Explosive start for new Grimsby base as James Fisher wins Triton Knoll work
Fergus Graham and Julian Garnsey shake on a deal that delivers work in Grimsby.
By Grimsby Telegraph | Posted: 21 Mar 2019
James Fisher’s expanded Grimsby operations will be put straight to work as it embarks on a summer site clearance campaign for Triton Knoll offshore wind farm.
The company has been awarded a significant contract by Innogy to ensure the 145 sq km North Sea zone is clear of unexploded ordnance and boulders ahead of the build out of the 857MW project.
A ‘legacy’ of Lincolnshire’s aviation might is the volume of bombs jettisoned into the water in training, or as damaged planes limped back to the county’s many airfields, with pilots not wanting to risk a potential bumpy landing with explosives on board. Enemy munitions have also been discovered.
A carefully co-ordinated project over six to nine months will see a seabed area the size of Manchester cleared ready for the 90 turbines, two substations, inter-array and export cabling that will make up the next major Grimsby project. It starts this spring, 32km off the Lincolnshire coast.
Julian Garnsey, project director for Triton Knoll and Innogy, was present at the North Quay launch. He said: “I’m delighted that Triton Knoll has been able to bring James Fisher on board at what is such an exciting time for the industry, and a time of growth for the company as it expands into new facilities here in Grimsby. This latest contract award, coming at the time it does, demonstrates the genuine commitment of the offshore industry to deliver even greater investment into coastal communities and businesses, where jobs and economic regeneration are most needed.”
It comes just a fortnight after the Offshore Wind Sector Deal was announced, with a huge emphasis on British content and value being driven by the developments. James Fisher was founded in Barrow-in-Furness, Cumbria, in 1847.
The works will see a number of vessels used with expert crews.
Fergus Graham, executive director at James Fisher, said: “We are delighted to support Innogy with these essential offshore construction services at Triton Knoll, and proud to be part of this major wind farm infrastructure investment.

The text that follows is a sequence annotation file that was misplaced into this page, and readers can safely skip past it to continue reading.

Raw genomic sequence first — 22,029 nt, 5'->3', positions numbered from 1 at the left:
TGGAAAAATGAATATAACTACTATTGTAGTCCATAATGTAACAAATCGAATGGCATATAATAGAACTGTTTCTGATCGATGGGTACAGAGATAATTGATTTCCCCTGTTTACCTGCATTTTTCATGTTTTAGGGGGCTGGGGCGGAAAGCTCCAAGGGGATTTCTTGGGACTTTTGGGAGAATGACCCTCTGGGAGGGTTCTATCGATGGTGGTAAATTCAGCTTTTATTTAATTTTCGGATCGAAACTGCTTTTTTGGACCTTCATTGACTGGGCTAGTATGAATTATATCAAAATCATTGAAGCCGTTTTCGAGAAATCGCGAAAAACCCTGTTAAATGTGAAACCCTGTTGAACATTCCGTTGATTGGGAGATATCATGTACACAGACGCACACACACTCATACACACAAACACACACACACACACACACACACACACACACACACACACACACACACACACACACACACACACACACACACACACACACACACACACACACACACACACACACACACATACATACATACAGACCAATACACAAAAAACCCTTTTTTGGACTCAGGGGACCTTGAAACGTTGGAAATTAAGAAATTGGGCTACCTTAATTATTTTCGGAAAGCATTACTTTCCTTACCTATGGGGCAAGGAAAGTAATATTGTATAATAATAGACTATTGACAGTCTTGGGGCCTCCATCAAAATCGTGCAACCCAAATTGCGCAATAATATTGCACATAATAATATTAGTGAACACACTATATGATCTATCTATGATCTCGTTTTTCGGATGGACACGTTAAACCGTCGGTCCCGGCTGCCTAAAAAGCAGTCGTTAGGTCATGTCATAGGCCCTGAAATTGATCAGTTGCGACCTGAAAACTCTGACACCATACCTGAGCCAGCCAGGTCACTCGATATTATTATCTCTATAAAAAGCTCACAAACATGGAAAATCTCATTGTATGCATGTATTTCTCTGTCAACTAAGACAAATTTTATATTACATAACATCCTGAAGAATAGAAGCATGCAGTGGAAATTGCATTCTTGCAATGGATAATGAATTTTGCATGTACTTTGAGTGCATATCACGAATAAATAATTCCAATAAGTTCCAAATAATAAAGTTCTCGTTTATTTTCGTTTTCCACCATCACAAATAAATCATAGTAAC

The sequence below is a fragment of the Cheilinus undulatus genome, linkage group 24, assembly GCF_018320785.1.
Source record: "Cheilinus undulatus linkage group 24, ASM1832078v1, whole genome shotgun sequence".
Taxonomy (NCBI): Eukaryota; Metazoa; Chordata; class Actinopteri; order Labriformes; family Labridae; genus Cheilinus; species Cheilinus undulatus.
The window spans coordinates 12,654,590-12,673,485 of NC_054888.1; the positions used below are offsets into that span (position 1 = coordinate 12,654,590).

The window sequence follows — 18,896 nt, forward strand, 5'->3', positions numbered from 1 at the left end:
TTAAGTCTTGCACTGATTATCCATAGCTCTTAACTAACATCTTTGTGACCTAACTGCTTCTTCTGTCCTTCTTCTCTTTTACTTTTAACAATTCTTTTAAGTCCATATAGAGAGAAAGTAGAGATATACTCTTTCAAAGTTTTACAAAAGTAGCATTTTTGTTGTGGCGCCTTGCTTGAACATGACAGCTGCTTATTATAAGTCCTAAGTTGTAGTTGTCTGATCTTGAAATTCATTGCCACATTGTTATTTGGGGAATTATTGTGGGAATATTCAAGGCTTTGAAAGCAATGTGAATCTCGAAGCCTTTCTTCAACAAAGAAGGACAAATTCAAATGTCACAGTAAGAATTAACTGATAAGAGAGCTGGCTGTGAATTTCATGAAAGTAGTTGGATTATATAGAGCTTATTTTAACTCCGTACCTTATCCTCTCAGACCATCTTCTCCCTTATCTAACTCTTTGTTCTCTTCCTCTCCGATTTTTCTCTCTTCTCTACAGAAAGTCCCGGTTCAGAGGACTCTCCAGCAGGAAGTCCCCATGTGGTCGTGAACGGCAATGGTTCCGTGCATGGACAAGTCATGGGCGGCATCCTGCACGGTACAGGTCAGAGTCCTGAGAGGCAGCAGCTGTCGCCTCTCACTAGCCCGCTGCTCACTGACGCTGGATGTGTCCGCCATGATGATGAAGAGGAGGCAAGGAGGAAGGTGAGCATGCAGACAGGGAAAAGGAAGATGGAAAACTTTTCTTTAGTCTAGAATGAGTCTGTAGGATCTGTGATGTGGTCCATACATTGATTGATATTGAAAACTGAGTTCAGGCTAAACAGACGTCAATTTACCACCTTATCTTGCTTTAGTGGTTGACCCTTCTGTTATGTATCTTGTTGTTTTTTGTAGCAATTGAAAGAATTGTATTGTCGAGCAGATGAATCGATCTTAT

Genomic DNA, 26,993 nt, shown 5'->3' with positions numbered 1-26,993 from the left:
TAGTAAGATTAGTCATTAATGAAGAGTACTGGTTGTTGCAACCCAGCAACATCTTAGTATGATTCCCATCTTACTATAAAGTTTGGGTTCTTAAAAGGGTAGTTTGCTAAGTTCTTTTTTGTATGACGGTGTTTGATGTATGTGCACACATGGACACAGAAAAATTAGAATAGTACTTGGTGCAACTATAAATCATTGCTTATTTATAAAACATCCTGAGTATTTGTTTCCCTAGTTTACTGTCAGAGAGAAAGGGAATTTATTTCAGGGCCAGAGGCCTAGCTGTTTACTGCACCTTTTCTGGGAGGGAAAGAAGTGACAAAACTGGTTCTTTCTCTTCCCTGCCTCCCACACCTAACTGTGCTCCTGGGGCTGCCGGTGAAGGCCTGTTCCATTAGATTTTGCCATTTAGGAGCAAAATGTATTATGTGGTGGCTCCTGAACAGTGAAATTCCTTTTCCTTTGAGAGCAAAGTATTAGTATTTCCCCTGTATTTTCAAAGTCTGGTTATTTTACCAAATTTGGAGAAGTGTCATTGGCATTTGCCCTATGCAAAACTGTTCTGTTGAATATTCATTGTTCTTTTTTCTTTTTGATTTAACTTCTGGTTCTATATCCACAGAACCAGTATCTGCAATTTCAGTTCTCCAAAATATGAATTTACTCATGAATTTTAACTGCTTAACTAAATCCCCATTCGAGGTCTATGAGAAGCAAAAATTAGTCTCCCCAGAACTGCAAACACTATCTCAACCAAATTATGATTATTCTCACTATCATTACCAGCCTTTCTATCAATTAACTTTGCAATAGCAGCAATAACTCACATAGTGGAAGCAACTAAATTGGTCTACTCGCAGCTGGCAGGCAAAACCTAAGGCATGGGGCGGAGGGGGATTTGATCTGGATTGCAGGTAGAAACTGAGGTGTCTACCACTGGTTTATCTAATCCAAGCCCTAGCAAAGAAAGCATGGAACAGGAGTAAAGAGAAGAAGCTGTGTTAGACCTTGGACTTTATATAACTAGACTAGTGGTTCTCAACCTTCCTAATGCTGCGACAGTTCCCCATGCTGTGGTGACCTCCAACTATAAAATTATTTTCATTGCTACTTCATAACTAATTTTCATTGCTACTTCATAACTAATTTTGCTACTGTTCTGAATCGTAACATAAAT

Ordnance found during the Race Bank survey campaign.
“Both our latest expansion in Grimsby and the award from Triton Knoll represent James Fisher’s commitment to the renewables industry, to forging valuable long term partnerships, and constantly building our capability to support our customers. Part of this commitment is investing in local infrastructure and adding value to the coastal communities that support the UK in realising its green growth ambitions.”
Having worked previously with Innogy on Gwynt y Mor (North Wales) and Galloper (Suffolk), he added: “This is a landmark contract with Innogy, and I’m really proud of that. We’ve been working with Innogy for several years now. Long term partnerships are exactly what we want to build and Triton Knoll is such a great project to be part of. It is great for this region and the scale of it is quite impressive.”
Safe removal of one of the finds on Race Bank, a neighbouring wind farm to Triton Knoll.
While Hornsea will eclipse it on generating capacity, at 1.2GW, Triton Knoll will feature the largest turbines yet seen from the Humber, with MHI Vestas’ 9.5MW turbines selected. It revealed Grimsby’s Royal Dock as its intended construction co-ordination and onward operations and maintenance base earlier this year.
When Triton Knoll's neighbour in the North Sea, Race Bank was built, more than 40 World War Two bombs were safely removed. Ordnance ranged from small rockets to 1,000lb high explosive bombs, with the most notable item discovered being a German Luftmine B ground mine containing a net explosive quantity of 698kg of hexanite.